ANDALUCIA: el medio

While en route to Sevilla, we decided that we realllllly wanted to go to a flamenco show that night. I mean, Andalucia is the land of flamenco, and we couldn’t pass that opportunity up now could we? After settling in at our hotel, our lovely director Landes informed us that he had found a show for that night, so we were all pretty pumped. ¡Fue estupendo! Flamenco is really an amazing art form--it is a fusion of different ancient cultures, and there are three major parts that make up “flamenco”: toque, cante, y baile. Or, if you will, guitar, song, and dance. And although when I think of flamenco I usually picture women in colorful, swirly dresses dancing with graceful hand motions and amazing footwork, the heart of flamenco is actually supposed to be in the song. Still, what I remember most is the dancers...sue me. It was such an amazing show--I loved seeing all the traditional costumes and pretty hair pieces, and the dancing was fabulous. I’ll try to upload a video from the show if I can get it to work...
The next day, Wednesday, was one of my favorite days of the trip. Sevilla (Seville, in English) is such a beautiful city--I love it! The city is split by the Rio Guadalquivir, and there were tons of pretty bridges connecting the two sides of the city. Sevilla is more than 2,000 years old, and had it’s golden age in the 16th century when it was the ‘Gateway to the New World.’ Because of it’s age and location, it is full of fascinating history. Actually, all of Spain’s history is absolutely fascinating. If anyone is interested in reading a great book about such things, read “The Story of Spain” by Mark R. Williams--it is fabulous. Anyways, back to Sevilla...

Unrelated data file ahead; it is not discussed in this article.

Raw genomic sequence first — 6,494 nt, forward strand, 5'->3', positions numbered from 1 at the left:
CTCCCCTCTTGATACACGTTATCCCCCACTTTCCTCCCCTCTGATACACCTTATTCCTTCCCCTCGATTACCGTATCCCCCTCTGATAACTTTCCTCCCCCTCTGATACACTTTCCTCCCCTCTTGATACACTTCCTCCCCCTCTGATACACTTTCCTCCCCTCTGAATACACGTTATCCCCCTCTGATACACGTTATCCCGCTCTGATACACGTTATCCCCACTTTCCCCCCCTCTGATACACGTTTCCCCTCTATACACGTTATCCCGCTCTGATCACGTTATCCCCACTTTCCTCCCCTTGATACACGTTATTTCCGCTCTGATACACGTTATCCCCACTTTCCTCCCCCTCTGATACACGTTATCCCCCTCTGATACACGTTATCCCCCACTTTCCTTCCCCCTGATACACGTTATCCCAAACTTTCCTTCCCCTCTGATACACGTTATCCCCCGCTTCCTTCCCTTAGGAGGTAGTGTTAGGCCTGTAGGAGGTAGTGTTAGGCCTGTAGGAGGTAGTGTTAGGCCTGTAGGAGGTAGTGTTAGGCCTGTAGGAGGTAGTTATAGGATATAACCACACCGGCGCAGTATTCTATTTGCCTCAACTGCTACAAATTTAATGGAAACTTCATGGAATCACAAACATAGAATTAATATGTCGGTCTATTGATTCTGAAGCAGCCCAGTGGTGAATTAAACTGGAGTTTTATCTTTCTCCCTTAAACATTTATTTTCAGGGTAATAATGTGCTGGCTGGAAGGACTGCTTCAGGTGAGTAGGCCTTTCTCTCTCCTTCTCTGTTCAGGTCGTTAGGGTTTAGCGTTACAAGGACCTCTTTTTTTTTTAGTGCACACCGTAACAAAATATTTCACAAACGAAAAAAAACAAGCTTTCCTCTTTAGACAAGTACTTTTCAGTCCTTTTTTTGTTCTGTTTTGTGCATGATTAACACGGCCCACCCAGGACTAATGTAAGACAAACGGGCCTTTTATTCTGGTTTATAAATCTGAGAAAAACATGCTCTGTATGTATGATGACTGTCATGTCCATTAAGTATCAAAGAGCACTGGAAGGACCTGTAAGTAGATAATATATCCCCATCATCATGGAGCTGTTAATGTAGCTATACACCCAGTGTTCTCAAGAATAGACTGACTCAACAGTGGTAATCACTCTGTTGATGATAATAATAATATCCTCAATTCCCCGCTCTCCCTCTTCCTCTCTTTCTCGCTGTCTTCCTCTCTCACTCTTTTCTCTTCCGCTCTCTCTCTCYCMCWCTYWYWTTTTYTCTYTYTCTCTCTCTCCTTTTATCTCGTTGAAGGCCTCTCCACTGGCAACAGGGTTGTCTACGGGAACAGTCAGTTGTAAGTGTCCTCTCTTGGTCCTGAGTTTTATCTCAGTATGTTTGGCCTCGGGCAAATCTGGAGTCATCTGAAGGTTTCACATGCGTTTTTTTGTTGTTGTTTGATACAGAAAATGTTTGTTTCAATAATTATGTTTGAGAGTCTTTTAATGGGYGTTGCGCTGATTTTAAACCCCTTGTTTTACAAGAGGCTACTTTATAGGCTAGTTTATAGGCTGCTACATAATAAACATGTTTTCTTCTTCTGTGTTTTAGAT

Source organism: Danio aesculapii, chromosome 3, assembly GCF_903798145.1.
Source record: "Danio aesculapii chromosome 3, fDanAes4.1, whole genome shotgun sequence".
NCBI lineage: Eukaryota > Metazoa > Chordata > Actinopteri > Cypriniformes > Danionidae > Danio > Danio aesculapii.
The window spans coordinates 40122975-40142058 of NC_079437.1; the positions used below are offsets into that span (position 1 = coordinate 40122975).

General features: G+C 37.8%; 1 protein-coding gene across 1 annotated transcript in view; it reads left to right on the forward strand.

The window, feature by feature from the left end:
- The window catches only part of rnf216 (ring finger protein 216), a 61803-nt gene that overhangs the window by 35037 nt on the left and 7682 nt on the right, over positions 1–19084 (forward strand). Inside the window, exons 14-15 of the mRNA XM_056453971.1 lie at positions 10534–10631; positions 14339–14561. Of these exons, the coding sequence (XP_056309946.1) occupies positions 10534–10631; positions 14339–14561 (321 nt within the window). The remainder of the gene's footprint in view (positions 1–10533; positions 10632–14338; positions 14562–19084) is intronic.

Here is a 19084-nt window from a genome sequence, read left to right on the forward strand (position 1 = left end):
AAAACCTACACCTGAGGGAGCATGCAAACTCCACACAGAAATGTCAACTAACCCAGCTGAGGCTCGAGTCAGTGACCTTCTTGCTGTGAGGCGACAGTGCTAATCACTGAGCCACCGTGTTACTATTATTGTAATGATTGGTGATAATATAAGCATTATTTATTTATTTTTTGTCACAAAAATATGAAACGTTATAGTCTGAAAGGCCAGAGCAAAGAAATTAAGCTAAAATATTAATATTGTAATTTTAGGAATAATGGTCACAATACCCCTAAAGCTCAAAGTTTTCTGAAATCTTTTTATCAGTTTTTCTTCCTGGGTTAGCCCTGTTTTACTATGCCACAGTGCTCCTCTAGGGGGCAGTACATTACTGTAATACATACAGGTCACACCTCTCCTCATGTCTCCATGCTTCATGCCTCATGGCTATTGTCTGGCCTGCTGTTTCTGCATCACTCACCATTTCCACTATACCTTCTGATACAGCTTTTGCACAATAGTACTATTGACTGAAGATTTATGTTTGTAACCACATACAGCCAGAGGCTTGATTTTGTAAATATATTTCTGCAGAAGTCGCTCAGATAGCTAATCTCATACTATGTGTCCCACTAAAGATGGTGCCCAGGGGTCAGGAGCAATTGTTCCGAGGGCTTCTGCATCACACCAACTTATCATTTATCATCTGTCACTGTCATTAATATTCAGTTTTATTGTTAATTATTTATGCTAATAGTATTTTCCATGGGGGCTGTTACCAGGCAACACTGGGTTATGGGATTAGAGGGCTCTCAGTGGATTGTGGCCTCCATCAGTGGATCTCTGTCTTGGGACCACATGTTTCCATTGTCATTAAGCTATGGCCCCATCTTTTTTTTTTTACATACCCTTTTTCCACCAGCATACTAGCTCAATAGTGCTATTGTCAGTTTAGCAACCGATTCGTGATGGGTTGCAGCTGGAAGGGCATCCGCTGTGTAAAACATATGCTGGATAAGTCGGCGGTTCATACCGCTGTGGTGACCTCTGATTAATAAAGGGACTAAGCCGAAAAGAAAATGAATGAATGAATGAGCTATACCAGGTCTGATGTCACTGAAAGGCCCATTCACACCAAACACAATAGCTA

First thing in the morning (after eating our usual loaf of bread for breakfast--seriously, we eat sooo much ‘pan’ here), we walked to Plaza de España. This plaza is a huge half-circle of buildings (mainly used now as government buildings), and has a pretty fountain in the center with a moat and little bridges all around it. All along the buildings are these little tile alcoves, which each represent a different province of Spain. All of the amazing tile work was definitely one of my favorite parts here--all the different colors and designs made everything stand out against the gray sky that day.

 The pretty tile alcoves

Next stop: Alcázar Real (just a heads-up...’real’ means ‘royal’ in Spanish, hence why you see this title in so many of the building names. Also, ‘alcázar’ means palace or castle, I think. So there are many many Alcázares here), which was used as the residence for many generations of kings and caliphs. This was another one of my favorite parts of the trip--it was incredible! As per usual, the history lesson: this was originally a Moorish fort that the Almohades later transformed into a palace, which today stands as one of the best examples of mudéjar architecture. Later it was expanded by the Catholic Monarchs, who set up their court here in the 1480s. Construction began in 1181 and continued for over 500 years. It is amazing to think of all the hundreds of years and thousands of workers and many different materials needed to complete this place. They spent sooo much time making it the wonder that it is today-with it’s intricately detailed carvings all along the walls, beautifully painted tiles in the floors and walls, exquisite ceilings, amazing gardens...it really is a masterpiece. It is said that the Alcázar is Seville’s answer to Granada’s Alhambra, and though you’ll be able to see similarities in the pictures, the two are very different. One reason I love the Alcázar is because from the outside, it doesn’t really look all that special. It really just looks like a big fort with plain castle walls. But then you walk inside...and do a double take. Everything inside is so detailed and gorgeous, which you would never expect from looking at the outside. That is what I love so much...it’s unexpected beauty. Not only in the rooms and buildings, but also the spectacular garden area, a magical oasis within itself.